Cost of capital represents the average interest rates a company secures for the use of external funds that pay for large-scale projects or operations. Estimating cost of capital is normally an activity found in corporate finance departments or capital budgeting requirements. Common methods for estimating cost of capital include basic market estimates, bond yield plus premium, and the weighted average cost of capital formula. In many ways, there is almost no end to the different methods or formulas a company can use in order to complete this project. Additionally, different market factors can affect interest rates at different times, making the end result difficult to maintain over time.
Basic market estimates are exactly what they sound like — going to different banks, lenders, and equity financiers and discovering the current interest rates charged for funds. A company can then look at the different quotes and terms for each investment type and begin estimating cost of capital for a project. This works well for small projects or those that may need money quickly especially when the company has little to no bargaining power. In most cases, however, companies do not use basic market estimates as they are too simplistic and do not provide enough technical review for use. Smaller firms may find it useful as they generally do not have the bargaining power of larger companies.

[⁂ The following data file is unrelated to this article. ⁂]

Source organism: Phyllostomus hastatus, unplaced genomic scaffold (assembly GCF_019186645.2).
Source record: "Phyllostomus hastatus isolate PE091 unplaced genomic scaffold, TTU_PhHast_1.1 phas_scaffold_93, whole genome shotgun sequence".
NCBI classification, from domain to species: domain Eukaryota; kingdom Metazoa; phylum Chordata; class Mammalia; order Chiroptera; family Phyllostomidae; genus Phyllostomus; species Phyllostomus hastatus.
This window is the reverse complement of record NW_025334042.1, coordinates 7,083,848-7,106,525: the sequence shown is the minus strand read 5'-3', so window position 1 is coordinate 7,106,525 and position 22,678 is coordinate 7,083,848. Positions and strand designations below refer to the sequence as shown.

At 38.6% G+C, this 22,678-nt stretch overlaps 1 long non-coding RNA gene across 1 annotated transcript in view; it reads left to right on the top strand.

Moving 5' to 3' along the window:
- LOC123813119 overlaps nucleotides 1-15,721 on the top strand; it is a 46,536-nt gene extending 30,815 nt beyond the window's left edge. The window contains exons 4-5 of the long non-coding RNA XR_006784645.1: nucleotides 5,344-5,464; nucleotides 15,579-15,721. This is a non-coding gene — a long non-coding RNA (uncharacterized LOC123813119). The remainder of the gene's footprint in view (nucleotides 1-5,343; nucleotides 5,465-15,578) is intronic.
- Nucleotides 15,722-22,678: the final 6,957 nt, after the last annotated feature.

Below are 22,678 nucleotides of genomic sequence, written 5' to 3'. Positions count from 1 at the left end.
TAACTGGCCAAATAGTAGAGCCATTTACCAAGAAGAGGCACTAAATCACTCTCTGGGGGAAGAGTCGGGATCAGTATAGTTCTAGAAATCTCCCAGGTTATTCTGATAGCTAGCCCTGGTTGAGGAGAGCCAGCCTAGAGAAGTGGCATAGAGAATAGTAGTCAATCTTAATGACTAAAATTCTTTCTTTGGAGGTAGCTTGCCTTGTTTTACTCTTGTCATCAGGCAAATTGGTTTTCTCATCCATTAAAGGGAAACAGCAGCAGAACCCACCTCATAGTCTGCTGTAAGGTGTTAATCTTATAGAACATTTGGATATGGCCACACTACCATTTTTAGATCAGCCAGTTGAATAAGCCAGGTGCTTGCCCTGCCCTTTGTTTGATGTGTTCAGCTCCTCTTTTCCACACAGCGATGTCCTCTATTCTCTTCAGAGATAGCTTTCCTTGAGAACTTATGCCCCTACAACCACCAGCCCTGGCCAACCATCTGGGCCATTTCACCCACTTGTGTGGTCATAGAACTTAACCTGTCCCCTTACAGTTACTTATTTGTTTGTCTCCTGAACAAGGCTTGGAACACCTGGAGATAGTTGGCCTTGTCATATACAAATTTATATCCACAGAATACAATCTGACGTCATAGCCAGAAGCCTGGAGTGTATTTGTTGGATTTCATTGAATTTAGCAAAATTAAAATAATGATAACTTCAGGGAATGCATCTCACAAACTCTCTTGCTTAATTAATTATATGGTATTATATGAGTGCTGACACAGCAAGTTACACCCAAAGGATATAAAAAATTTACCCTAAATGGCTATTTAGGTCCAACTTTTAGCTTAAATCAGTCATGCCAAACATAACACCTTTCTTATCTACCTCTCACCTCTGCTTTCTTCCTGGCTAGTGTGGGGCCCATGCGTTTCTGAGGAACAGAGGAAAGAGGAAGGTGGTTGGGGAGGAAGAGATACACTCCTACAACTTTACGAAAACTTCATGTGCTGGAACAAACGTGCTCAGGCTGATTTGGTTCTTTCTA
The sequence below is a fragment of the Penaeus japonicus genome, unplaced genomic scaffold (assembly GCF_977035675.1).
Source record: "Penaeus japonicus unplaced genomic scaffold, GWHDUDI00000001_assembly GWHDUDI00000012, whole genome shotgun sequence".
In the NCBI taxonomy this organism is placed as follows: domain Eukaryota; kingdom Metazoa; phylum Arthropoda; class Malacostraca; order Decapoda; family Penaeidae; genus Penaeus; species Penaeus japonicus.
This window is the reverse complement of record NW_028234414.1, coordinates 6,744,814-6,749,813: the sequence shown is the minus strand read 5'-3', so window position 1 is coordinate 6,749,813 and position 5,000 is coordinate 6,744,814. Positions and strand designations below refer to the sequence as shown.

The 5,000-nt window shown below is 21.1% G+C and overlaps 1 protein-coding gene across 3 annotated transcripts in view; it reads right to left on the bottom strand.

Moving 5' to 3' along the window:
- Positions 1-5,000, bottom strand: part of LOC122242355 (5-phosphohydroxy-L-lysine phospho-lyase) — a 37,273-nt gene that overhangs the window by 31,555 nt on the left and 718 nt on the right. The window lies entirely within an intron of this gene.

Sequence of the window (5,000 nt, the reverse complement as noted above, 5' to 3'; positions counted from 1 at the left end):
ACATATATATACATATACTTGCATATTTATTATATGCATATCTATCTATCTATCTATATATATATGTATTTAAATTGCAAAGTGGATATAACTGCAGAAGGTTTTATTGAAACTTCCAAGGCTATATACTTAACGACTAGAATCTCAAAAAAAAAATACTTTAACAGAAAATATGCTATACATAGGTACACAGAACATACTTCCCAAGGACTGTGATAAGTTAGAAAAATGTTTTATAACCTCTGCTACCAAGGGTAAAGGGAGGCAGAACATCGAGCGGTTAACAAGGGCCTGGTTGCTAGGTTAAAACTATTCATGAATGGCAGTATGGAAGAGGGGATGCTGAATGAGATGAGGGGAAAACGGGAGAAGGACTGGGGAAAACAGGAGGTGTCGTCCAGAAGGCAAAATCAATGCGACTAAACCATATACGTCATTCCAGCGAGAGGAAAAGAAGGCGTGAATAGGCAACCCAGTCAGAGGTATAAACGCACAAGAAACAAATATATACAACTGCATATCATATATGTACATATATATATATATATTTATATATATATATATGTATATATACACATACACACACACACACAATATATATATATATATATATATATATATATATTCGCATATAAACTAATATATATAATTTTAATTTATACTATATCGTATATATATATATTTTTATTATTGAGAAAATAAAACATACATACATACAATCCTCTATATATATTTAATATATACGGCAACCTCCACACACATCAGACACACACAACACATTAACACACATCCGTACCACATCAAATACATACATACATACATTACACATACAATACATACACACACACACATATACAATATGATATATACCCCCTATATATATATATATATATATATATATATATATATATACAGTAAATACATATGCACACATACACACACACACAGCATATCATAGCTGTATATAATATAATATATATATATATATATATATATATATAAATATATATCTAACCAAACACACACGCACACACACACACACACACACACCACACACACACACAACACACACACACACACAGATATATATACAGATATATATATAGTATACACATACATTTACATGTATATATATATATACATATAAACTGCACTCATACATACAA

Bond yield plus risk premium is a form of estimating cost of capital for companies that have the ability to issue bonds. Bonds are a form of debt that gives investors a higher interest or claim against a company’s assets and liabilities. Under this method, the cost of capital represents the interest rate associated with the bond — such as six or seven percent — and the risk premium offered to investors is a way to induce the purchase of the bonds. For example, a company may issue bonds listed at the current market interest rate plus one percent for a risk premium. This essentially means that the bond from this company is slightly riskier than others in the market, though the reward is higher.
The weighted average cost of capital (WACC) is a bit more complex in terms of estimating cost of capital. Here, companies expect to use a mix of both equity and debt to finance new projects. The formula for WACC multiples weights against the interest rates for either debt or equity financing. The total of each individual part makes up the company’s cost of capital. Though this initially sounds simplistic, it can be quite complex and also uses tax rates in order to get an after-tax look at the effects of different interest rates.